Working Wonders New Providence Cancer Center built for positive patient attitudes and outcomes
By Alaina Buller

Dr. Walter Urba and Dr. Bernie Fox have had many successes throughout their work at Providence Cancer Center, but the story of one young woman who passed before her time stands out in their memories.

Karen Bender McCuen was in her early 20s when she first sought treatment at Providence for metastatic melanoma, a rare form of skin cancer. Previously, a number of standard treatments failed to control the disease, so she and her young husband were hopeful that Providence could provide additional care. McCuen’s family traveled from Michigan to Portland to be with her.

Fox and Urba tried a number of experimental treatments, and all the while McCuen and her family were optimistic about the outcome. Unfortunately, McCuen’s treatments were not successful, and the melanoma caused her early death. Both doctors had grown close with their patient, and Fox was able to attend her funeral in Michigan.

“As the doctor and the researcher you have this sense of failure because the patient didn’t benefit like you wanted them to and the patient died,” Urba says. “But the amazing thing is … months later a check comes back to support further research with a description of how important this was to them and how they’re forever grateful. This gave them hope at the most difficult time in their life.”

McCuen’s parents donated money to create the McCuen Memorial Scholars Fund, a fund that allows the most promising science student from Grant High School each year the opportunity to work in the hospital laboratory over the summer.

“It’s important not to underestimate the positive effect you can have on a patient and their family by being there, by working hard and trying hard to make things better,” Urba says.

It was the personal attention and positive attitude that McCuen’s parents appreciated, and with the growing number of cancer diagnoses over the years, Providence has to work harder to maintain that level of care with each patient.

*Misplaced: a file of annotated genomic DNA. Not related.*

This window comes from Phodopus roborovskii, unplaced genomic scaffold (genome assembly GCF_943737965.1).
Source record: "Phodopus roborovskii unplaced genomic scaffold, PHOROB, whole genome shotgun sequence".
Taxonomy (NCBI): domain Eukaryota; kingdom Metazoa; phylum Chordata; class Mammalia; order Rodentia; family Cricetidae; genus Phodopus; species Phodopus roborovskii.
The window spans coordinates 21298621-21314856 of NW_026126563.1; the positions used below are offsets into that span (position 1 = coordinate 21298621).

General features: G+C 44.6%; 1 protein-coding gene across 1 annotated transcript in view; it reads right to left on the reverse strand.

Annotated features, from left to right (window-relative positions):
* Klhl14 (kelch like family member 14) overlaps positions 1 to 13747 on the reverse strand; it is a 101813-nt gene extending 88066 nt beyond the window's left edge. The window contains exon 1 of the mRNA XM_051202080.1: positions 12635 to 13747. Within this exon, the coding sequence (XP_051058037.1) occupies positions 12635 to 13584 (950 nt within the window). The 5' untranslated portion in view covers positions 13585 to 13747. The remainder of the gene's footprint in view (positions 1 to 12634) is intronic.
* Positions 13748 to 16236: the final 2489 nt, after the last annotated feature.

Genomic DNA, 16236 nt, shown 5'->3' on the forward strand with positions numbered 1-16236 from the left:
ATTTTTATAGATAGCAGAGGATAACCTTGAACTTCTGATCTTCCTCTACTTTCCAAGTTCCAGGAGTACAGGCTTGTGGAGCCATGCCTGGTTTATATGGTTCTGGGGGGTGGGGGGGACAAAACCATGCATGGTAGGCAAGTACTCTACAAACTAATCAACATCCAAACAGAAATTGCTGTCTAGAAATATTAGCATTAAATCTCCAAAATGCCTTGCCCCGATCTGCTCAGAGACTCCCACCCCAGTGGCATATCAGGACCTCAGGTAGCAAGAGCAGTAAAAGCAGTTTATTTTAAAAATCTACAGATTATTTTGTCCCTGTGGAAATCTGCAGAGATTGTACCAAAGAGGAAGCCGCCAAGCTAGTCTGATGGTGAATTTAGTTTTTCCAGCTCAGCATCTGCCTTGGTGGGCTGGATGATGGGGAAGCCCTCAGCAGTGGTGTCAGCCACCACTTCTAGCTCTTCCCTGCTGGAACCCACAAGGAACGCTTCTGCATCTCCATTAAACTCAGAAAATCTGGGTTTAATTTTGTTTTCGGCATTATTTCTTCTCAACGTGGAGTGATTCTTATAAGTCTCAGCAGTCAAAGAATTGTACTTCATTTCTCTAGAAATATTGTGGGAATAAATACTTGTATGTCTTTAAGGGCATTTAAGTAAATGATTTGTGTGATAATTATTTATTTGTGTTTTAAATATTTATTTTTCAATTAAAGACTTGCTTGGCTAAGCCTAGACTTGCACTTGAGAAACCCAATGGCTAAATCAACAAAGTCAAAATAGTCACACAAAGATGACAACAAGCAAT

In February 2008, their job will get just a bit easier. Providence of Portland will open the doors to the new 11-story, 500,000-square-foot Cancer Center. The center will house treatment facilities, research labs, patient and family counseling, spa amenities, a library, and much more all under one roof.

“On one hand, it’s too bad that they have to build a cancer center,” says cancer survivor Deb Bridges. “And on the other hand, it’s a reality, and I just think that they’re doing what needs to be done for the well-being of the patient.”

That sentiment rings true for most people heavily involved in cancer care. Cancer is not a choice; it’s a reality. Many staff members and volunteers have experienced the effects of cancer — either as a patient or as family or the friend of a patient. And now they’re doing what they have to, what needs to be done.

In 2007, the American Cancer Society estimated 1,444,920 Americans would be diagnosed with cancer. About 559,650 Americans were expected to die of cancer — that’s more than 1,500 people a day.

The big numbers are overwhelming, but it’s the smaller numbers that really hit home.

Approximately one of two American men and one of three American women will have some type of cancer during their lifetime. Cancer is the second most common cause of death in the U.S., exceeded only by heart disease. It accounts for one of every four deaths.

The new Providence Cancer Center was not only built to combat those figures, but it was also carefully designed to make sure the patient doesn’t feel like a statistic.

Bridges was diagnosed with colon cancer in 2004 at age 37. The hustle and bustle of daily life caused her to ignore her symptoms at first. But when she finally made an appointment, things proceeded quickly. A colonoscopy one week, surgery the next week, and chemotherapy soon after.

“Everything with me happened so fast that it was sort of surreal,” Bridges says. She distinctly remembers the shocked reactions she received when she broke the news to family and friends. “They would look at me and say, ‘How do you have cancer? You’re the healthiest person I know.’”

The initial diagnosis is scary, but what immediately follow are several hospital visits and even some extended stays. The first order of business in the new center was to create a welcoming environment and to remove the typical hospital atmosphere. This task was accomplished by commissioning about 12 local artists to create paintings and glasswork placed throughout the center, all with a Northwest theme. The furnishings and color palette reflect the calm nature feeling as well. Sage greens, dusty purples and soft yellows grace the walls, while leaf and vine patterns appear throughout the décor.

Each of the 94 patient rooms is situated on the exterior of the building to take advantage of the views and natural light, which is also utilized with skylights in the private bathrooms. The rooms are equipped with wireless Internet connections and flat screen televisions. But perhaps the most useful addition to these spacious rooms is the family area with a sleeper couch — family members can gather to visit or catch up on some much needed sleep without leaving the patient. There’s even a curtain to separate the patient bed and the sleeper couch for added privacy. Four extended stay rooms have a larger family and reading area.